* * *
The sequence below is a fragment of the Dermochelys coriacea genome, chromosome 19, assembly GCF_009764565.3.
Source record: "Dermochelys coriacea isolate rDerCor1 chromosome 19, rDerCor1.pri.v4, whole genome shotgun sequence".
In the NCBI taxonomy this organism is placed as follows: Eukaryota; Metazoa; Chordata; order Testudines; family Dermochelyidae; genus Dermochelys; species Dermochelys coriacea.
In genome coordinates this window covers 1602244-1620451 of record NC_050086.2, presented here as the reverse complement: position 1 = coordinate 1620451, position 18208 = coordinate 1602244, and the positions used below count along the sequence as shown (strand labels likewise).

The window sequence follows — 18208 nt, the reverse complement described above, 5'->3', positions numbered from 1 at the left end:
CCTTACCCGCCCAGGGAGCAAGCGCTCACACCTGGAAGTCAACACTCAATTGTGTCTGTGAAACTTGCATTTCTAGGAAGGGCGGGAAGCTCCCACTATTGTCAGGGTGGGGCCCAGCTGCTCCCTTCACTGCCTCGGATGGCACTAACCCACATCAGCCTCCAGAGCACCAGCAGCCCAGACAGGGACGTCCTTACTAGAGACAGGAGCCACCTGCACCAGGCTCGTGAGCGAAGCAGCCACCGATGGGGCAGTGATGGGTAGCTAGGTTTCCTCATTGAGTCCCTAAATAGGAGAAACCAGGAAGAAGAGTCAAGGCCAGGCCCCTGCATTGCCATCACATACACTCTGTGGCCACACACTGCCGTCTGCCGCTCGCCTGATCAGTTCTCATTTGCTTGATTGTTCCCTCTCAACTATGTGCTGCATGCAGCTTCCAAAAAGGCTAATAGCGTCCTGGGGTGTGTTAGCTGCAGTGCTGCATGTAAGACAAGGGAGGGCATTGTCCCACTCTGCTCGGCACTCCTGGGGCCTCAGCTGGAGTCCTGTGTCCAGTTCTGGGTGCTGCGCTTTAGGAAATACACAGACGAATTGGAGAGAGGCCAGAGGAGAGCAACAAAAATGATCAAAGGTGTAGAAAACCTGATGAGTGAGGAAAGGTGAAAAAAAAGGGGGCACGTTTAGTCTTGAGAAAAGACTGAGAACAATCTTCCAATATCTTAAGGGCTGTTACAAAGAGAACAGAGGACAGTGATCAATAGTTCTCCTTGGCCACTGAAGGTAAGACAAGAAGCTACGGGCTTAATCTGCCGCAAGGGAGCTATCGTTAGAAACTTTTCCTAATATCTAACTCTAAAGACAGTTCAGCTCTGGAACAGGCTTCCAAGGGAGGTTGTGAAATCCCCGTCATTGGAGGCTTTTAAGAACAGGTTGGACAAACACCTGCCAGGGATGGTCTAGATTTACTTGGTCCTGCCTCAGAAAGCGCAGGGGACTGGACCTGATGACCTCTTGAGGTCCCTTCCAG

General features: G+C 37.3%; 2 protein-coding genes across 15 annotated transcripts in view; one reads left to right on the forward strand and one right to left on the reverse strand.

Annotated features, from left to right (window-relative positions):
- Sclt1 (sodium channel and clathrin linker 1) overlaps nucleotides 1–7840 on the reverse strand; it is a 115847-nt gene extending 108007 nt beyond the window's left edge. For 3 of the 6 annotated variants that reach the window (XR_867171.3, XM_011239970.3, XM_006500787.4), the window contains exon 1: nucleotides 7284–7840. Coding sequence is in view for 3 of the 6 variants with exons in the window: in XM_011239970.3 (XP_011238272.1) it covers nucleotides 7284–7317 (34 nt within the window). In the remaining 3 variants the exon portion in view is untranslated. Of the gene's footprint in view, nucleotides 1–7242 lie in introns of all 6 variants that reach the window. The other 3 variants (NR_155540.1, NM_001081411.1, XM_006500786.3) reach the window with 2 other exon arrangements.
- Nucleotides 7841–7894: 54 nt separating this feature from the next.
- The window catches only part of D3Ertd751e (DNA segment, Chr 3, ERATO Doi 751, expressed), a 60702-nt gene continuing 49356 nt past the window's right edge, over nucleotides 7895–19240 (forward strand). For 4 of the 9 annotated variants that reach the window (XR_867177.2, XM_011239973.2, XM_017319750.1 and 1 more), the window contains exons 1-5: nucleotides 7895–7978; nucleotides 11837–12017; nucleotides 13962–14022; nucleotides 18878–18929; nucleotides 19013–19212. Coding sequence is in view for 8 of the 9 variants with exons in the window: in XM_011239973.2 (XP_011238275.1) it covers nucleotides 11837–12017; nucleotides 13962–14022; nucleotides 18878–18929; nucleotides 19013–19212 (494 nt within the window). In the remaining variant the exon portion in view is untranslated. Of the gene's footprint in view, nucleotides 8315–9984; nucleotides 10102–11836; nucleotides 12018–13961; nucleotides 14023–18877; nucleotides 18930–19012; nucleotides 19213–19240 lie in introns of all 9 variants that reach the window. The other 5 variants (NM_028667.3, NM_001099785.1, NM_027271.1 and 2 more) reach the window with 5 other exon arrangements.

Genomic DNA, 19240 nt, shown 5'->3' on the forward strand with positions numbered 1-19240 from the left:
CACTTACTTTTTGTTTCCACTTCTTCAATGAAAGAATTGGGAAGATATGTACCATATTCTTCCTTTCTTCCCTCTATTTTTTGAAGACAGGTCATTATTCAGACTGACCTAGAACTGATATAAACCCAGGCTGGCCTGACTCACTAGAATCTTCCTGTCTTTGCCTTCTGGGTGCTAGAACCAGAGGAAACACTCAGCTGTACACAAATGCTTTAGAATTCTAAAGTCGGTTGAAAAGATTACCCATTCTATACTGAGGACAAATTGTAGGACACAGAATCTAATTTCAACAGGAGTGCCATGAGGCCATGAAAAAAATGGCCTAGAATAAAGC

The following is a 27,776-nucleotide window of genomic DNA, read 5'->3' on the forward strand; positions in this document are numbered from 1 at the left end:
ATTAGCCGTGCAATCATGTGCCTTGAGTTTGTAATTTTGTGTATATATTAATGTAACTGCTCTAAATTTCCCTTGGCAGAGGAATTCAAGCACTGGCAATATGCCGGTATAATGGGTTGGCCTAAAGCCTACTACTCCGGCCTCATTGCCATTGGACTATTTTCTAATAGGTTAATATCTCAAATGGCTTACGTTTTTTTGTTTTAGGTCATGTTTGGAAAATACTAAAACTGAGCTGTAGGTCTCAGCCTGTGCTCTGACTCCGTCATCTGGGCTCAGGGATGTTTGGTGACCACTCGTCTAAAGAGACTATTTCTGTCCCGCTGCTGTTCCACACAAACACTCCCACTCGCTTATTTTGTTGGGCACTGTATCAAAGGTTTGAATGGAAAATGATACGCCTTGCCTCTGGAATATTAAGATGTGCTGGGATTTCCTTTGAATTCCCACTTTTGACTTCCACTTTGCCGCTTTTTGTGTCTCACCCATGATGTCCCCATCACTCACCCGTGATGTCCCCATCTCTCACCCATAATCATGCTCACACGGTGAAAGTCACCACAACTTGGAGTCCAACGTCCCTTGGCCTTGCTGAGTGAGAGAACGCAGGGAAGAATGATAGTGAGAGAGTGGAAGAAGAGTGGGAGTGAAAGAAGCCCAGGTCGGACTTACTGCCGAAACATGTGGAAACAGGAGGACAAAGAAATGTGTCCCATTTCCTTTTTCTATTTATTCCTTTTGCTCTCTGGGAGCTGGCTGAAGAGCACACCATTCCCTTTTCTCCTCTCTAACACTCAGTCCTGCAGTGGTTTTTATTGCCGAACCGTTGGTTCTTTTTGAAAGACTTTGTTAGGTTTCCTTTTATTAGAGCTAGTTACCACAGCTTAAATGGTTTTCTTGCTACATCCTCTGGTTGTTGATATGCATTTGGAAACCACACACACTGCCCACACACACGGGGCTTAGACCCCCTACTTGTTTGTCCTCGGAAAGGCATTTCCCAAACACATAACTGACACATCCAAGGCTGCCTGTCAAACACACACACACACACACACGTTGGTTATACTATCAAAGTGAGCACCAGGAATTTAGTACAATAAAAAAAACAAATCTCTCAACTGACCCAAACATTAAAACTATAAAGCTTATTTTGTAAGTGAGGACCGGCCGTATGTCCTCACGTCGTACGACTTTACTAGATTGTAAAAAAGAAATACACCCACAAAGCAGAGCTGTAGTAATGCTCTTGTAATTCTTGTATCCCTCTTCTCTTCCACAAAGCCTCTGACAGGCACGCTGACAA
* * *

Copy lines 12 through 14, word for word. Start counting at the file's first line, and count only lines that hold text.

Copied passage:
Genomic DNA, 19240 nt, shown 5'->3' on the forward strand with positions numbered 1-19240 from the left:
CACTTACTTTTTGTTTCCACTTCTTCAATGAAAGAATTGGGAAGATATGTACCATATTCTTCCTTTCTTCCCTCTATTTTTTGAAGACAGGTCATTATTCAGACTGACCTAGAACTGATATAAACCCAGGCTGGCCTGACTCACTAGAATCTTCCTGTCTTTGCCTTCTGGGTGCTAGAACCAGAGGAAACACTCAGCTGTACACAAATGCTTTAGAATTCTAAAGTCGGTTGAAAAGATTACCCATTCTATACTGAGGACAAATTGTAGGACACAGAATCTAATTTCAACAGGAGTGCCATGAGGCCATGAAAAAAATGGCCTAGAATAAAGC

The following is a 27,776-nucleotide window of genomic DNA, read 5'->3' on the forward strand; positions in this document are numbered from 1 at the left end: